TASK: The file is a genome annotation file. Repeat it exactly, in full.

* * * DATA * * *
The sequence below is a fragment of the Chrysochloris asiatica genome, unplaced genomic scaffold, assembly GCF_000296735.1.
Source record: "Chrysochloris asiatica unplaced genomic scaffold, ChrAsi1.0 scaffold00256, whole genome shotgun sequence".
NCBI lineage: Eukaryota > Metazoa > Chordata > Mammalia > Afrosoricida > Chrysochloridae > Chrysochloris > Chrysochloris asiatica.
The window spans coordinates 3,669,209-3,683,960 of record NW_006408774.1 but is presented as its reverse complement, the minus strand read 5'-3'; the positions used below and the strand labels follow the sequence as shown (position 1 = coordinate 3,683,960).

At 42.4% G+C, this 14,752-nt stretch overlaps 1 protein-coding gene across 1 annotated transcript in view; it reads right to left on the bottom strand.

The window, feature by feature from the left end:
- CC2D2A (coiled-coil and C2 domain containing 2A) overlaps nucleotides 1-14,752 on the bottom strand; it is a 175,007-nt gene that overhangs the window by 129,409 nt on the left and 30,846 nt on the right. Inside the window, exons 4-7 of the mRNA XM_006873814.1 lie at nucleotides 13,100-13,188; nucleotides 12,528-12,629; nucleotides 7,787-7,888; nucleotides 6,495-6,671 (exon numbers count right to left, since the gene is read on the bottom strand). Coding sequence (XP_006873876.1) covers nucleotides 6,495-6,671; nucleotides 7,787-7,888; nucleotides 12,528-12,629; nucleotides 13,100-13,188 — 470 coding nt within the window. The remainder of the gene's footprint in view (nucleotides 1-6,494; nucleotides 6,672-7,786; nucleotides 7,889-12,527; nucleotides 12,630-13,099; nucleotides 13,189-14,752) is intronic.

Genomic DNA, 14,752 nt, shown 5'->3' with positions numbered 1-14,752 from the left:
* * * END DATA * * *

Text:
The sequence below is a fragment of the Chrysochloris asiatica genome, unplaced genomic scaffold, assembly GCF_000296735.1.
Source record: "Chrysochloris asiatica unplaced genomic scaffold, ChrAsi1.0 scaffold00256, whole genome shotgun sequence".
NCBI lineage: Eukaryota > Metazoa > Chordata > Mammalia > Afrosoricida > Chrysochloridae > Chrysochloris > Chrysochloris asiatica.
The window spans coordinates 3,669,209-3,683,960 of record NW_006408774.1 but is presented as its reverse complement, the minus strand read 5'-3'; the positions used below and the strand labels follow the sequence as shown (position 1 = coordinate 3,683,960).

At 42.4% G+C, this 14,752-nt stretch overlaps 1 protein-coding gene across 1 annotated transcript in view; it reads right to left on the bottom strand.

The window, feature by feature from the left end:
- CC2D2A (coiled-coil and C2 domain containing 2A) overlaps nucleotides 1-14,752 on the bottom strand; it is a 175,007-nt gene that overhangs the window by 129,409 nt on the left and 30,846 nt on the right. Inside the window, exons 4-7 of the mRNA XM_006873814.1 lie at nucleotides 13,100-13,188; nucleotides 12,528-12,629; nucleotides 7,787-7,888; nucleotides 6,495-6,671 (exon numbers count right to left, since the gene is read on the bottom strand). Coding sequence (XP_006873876.1) covers nucleotides 6,495-6,671; nucleotides 7,787-7,888; nucleotides 12,528-12,629; nucleotides 13,100-13,188 — 470 coding nt within the window. The remainder of the gene's footprint in view (nucleotides 1-6,494; nucleotides 6,672-7,786; nucleotides 7,889-12,527; nucleotides 12,630-13,099; nucleotides 13,189-14,752) is intronic.

Genomic DNA, 14,752 nt, shown 5'->3' with positions numbered 1-14,752 from the left: